A Surprisingly Thoughtful, Refreshingly Nuanced Interview at the Guardian

“Slightly built, with close-cropped hair, Mackay is often taken for a younger man and has in the past considered transitioning. But now they identify as queer or queer butch, and use they/them pronouns – although Mackay doesn’t really mind what pronouns other people use for them, arguing that sometimes “she” sends a useful feminist message. “If someone’s being introduced on the radio and the word ‘she’ is used, then people are thinking: ‘Oh, a she can get a doctorate or go on the radio,’ and that’s political to me.”

Borth Moncrieff van Scoot is a refreshing little scoop of sour cream whose latest book, I’m Just A Bit Of A Lad Is All, No Harm Done is a bulletin direct from the cave of Apeliotes. But it wasn’t always handshakes and crisp bakes for our little heroette, no sirree corncakes. Times were tough for the little tree-climber. So tough, in fact, that every so often, while insouciantly chewing on an apple or skipping class to go skip stones across a glassy lake, wee little Borth even thought about transitioning for a time:

Did you think about transitioning, when you were a wee little Borth?

Ooh, that I did, that I did. But then I thought about all those other little Borths, some of ‘em even wee-er than myself, some of ‘em wee as a dormouse’ teacup, lookin’ up to me, thinkin’ about me, admirin’ me, with their tiny little overalls, and thinkin’, “Ain’t we ever gonna get to see the seaside, Miss Borth?” and then coughing out a tiny little cough. All them little mossets clingin’ round the radio, thinking, “Twon’t a woman never but never be on the airwaves?” And maybe they’ll hear me on the radio, where there are no women, only Orson Welles and Joseph Cotten, and say, “It’ll be all right now, we’re in the seaside of our own hearts,” and that’d be grand enough for me.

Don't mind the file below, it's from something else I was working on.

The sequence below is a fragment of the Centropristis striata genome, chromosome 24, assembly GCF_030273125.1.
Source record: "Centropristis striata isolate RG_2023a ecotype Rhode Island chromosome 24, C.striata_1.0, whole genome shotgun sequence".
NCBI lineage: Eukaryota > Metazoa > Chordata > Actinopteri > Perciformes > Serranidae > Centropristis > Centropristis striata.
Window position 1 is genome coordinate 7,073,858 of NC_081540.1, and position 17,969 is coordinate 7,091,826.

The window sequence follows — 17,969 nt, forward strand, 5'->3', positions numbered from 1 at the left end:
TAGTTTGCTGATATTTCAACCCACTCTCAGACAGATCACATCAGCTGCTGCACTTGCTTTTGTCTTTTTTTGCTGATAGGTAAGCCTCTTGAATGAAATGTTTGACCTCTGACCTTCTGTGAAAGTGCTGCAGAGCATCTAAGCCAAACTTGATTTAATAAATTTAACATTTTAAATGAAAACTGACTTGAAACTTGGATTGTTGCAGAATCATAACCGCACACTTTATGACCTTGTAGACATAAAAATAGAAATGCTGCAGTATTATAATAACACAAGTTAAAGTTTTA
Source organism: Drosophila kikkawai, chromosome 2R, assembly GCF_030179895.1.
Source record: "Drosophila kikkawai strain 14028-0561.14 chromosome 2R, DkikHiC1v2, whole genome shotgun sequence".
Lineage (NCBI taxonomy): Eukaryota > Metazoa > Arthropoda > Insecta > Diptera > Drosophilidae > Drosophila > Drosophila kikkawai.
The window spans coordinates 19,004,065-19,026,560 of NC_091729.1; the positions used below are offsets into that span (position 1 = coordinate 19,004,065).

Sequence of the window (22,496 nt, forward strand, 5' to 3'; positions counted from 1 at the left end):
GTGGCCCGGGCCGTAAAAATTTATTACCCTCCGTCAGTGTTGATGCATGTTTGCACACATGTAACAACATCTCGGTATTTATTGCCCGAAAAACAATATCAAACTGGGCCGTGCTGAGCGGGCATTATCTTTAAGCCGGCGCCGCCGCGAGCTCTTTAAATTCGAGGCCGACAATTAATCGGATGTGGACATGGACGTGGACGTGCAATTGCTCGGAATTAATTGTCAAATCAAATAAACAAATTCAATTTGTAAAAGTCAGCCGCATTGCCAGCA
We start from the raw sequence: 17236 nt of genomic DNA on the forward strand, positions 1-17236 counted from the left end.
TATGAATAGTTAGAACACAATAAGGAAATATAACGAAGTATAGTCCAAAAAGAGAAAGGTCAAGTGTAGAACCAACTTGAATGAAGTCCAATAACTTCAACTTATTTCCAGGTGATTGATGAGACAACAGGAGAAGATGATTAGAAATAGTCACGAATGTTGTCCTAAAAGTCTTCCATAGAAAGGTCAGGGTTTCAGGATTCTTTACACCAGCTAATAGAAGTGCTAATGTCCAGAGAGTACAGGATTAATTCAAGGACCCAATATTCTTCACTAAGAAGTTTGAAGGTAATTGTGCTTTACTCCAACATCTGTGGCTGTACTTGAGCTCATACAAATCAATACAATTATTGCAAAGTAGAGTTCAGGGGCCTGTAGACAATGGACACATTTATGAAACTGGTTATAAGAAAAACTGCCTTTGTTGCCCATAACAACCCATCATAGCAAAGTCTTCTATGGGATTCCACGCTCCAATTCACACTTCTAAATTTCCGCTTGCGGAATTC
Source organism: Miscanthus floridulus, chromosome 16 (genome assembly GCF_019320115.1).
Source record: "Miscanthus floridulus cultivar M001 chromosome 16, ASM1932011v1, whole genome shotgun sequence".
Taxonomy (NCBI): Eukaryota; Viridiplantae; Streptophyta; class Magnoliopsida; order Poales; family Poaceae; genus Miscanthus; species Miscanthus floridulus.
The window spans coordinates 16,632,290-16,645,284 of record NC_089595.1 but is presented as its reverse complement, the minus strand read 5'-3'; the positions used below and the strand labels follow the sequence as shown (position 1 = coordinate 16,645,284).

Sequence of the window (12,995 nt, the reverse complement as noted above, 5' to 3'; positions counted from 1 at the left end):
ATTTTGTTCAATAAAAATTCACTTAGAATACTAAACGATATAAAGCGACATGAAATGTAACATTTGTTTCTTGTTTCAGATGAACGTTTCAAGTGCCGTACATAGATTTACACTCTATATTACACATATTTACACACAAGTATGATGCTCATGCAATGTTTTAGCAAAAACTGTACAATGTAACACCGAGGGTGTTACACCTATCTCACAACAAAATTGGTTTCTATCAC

Do you know what I like about you, wee Borth?

No, do go on.

You’re a quick little silvery fish, aren’t you? Slipping in between categories like nought and nix, betwixt and amidships, bravely not minding what pronouns people use for you –

Ooh, I just don’t mind, really, I don’t really mind what pronouns other people use for me, I do like a good they/them of an afternoon but really any bake will suit me, as long as it comes with a mug of good strong tea, ha ha!

Ha, ha!

Ha, ha!

Ha, HA!

One more hearty laugh for the Oom-Papa of the Greensward himself, Tatty-John Cockaigne!

For England, ha-ha! So you just don’t mind what pronouns anybody uses, and you don’t make any outlandish claims about sex changes —

Ooh, I wish they would do something to change sex, don’t you? Bit of a change-up? Might be nice, after being married these twenty-odd years.

Ha ha! Naughty naughty, Christmas party! But I do think it’s what makes you so fascinating, and so good, such a good little Dick Whittington, thrice Lord Mayor of London, Big Mamma Newspaper’s special little Pal Friday, is that you’re a bit of an odd’un yourself but you still know what a woman is.

Oh, I know what a woman is!

I know what a woman is!

The Great British sea and the boys of the navy, and the puddin’ in the school-hall, and the blighters in the pool hall, yes we all know just what all a woman is!

And some of the other ones — you know the ones I mean — want to make an awfully big fuss about what a woman is.

A big stinky fuss, which Nanny wouldn’t like at all.